Towards the end of the year 2013, a lot more accused persons and their families had heard about HelpLaw Ghana. The organization received more calls for legal assistance to indigent accused persons. While more than 10 trials were going on and at various stages in different courts, it was extremely difficult for the sole lawyer and Founder of the organization to attend to the many requests received by the organization.
Fortunately or unfortunately, things slowed down to a little extent just before Christmas when the courts have gone on break for the holidays. During this period, HelpLaw Ghana is preparing to mobilize funding from various sources to increase its activities and cover a lot more people who are being denied justice by a flawed criminal justice system. To appreciate the problem HelpLaw Ghana is trying to resolve, our donors are referred to the following passage extracted from a report published by Amnesty International in 2012.
"People here are perishing because of the lack of a lawyer"
Joseph, an inmate in his 30s:
The majority of inmates are too poor to easily afford private legal services, and court appointed, pro-bono lawyers are few and overworked. Under the 1997 Legal Aid Scheme Act, anyone who earns less than the minimum wage is entitled to free legal aid. In addition, the Legal Aid Board can decide to offer legal aid to anyone they think requires it. Many prisoners interviewed by Amnesty International said they had not had a lawyer during their trial. Some prisoners said that they only met their court-appointed lawyer on the day of the trial; others that their lawyer did not appear interested in the case. Still other prisoners raised the problem of lack of money to initiate an appeal.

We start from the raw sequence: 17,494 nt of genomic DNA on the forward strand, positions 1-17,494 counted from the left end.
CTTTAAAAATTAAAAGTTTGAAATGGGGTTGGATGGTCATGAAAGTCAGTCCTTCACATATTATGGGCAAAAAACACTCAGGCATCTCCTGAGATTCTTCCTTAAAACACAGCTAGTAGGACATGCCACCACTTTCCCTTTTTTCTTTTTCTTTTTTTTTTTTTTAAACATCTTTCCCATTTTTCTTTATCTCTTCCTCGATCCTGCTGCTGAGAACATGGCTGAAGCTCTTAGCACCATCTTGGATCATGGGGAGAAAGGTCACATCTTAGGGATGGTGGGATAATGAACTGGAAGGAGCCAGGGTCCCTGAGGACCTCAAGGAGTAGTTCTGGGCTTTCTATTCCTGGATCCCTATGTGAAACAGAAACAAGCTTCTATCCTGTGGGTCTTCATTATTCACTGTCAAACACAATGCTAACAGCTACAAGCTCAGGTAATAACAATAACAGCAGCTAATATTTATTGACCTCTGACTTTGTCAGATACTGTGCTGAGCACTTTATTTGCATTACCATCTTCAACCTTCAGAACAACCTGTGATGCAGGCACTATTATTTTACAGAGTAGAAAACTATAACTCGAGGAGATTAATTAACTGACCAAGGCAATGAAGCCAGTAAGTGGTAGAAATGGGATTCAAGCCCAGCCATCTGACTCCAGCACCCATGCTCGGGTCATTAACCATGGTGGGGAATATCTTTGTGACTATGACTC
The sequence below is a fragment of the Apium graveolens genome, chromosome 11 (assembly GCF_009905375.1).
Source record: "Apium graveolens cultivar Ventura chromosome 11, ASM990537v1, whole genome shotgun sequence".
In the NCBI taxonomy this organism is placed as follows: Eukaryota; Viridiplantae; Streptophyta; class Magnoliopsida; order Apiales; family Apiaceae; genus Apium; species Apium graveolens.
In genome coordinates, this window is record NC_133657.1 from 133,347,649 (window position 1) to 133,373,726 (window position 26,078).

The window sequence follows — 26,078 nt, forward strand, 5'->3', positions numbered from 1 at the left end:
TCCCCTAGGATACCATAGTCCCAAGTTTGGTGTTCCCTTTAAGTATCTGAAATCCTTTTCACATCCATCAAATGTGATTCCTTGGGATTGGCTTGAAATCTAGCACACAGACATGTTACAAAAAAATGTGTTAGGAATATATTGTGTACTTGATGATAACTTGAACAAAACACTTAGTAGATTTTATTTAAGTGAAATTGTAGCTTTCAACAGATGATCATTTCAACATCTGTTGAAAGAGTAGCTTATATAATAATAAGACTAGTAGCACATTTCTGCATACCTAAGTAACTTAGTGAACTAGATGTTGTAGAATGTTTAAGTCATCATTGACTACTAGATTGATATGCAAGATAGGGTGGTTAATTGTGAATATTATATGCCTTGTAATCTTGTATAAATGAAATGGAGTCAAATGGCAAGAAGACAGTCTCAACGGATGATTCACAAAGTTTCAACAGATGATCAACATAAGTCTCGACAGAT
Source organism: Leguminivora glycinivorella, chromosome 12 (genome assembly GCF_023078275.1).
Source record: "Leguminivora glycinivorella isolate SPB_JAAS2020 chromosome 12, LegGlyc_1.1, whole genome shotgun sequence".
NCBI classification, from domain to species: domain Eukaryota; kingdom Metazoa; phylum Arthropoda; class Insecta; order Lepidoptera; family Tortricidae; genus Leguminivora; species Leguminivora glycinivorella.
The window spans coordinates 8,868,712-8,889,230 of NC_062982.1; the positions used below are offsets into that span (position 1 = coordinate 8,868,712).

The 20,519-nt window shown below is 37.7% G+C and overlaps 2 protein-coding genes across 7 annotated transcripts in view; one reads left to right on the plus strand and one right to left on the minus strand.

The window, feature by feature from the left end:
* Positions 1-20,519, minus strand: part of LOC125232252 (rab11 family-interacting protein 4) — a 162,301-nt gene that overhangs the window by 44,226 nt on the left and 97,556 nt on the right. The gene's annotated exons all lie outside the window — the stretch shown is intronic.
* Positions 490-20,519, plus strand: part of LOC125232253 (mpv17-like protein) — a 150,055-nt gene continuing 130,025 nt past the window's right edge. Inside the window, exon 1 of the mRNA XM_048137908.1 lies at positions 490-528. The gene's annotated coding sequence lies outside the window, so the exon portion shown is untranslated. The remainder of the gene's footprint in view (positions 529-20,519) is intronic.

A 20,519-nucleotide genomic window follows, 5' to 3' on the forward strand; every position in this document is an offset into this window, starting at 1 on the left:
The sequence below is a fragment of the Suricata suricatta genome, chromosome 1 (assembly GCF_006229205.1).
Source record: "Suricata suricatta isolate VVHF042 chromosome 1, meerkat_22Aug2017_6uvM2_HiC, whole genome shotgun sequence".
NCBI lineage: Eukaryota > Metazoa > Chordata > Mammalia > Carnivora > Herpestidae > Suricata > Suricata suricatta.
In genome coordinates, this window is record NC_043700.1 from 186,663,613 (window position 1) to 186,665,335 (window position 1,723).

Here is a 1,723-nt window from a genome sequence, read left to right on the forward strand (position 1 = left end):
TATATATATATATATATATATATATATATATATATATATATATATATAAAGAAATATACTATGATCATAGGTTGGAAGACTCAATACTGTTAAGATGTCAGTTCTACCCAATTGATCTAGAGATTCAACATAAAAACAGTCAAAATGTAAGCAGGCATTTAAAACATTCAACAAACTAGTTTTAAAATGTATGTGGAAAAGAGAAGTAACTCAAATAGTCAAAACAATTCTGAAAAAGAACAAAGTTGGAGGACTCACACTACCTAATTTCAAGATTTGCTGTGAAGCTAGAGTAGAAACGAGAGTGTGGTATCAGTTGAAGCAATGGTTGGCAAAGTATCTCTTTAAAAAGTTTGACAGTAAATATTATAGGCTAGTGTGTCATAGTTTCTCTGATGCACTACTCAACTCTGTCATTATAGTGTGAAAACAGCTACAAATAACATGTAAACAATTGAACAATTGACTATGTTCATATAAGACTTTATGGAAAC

In the words of one prisoner, "unless you have money to take appeal then you stay in.” The Committee against Torture has expressed concern at "the very limited number of legal aid defence lawyers which precludes many defendants from obtaining legal counsel." Legal representation can be an important safeguard against unfair trials and lengthy pre-trial detention. Under international standards, suspects have the right to defend themselves or be represented by a lawyer of their choosing, and to receive free legal assistance if they do not have sufficient funds to pay. (Page 14 of AI report, “Prisoners are Bottom of the pile” The Human Rights of Inmates in Ghana).
On page 6 of the same report, the following was provided:
“I had a lawyer that my family paid for, but I don’t have money to make an appeal. Another woman was pregnant and appealed and got out…I just don’t want to be here. I want to go home. My child is my problem. I want to go home.” -- Nana, a pregnant woman in her 20s with an 11-month-old baby at home, serving a four year sentence for petty theft.
These extracts further highlight the flaws in the criminal justice system of Ghana, some of which have been discussed at the official site of HelpLaw Ghana, https://www.help-law.org/2013/. While we are not relenting in pushing for our goals and vision, it is being extremely difficult to make the required impact as a result of very minimal or no funding at all. However, there is a great deal of hope that some major break-through shall come in the year 2014 when we shall move into a higher gear with public campaigns in the media, symposia, seminars, and lobbying for reform of the criminal justice system of Ghana. We are hoping that you shall continue to provide the necessary encouragement and support to us as we uplift our activities for increased impact. I thank you all.
Project Reports on GlobalGiving are posted directly to globalgiving.org by Project Leaders as they are completed, generally every 3-4 months. To protect the integrity of these documents, GlobalGiving does not alter them; therefore you may find some language or formatting issues.
If you donate to this project or have donated to this project, you will get an e-mail when this project posts a report. You can also subscribe for reports via e-mail without donating or by subscribing to this project's RSS feed.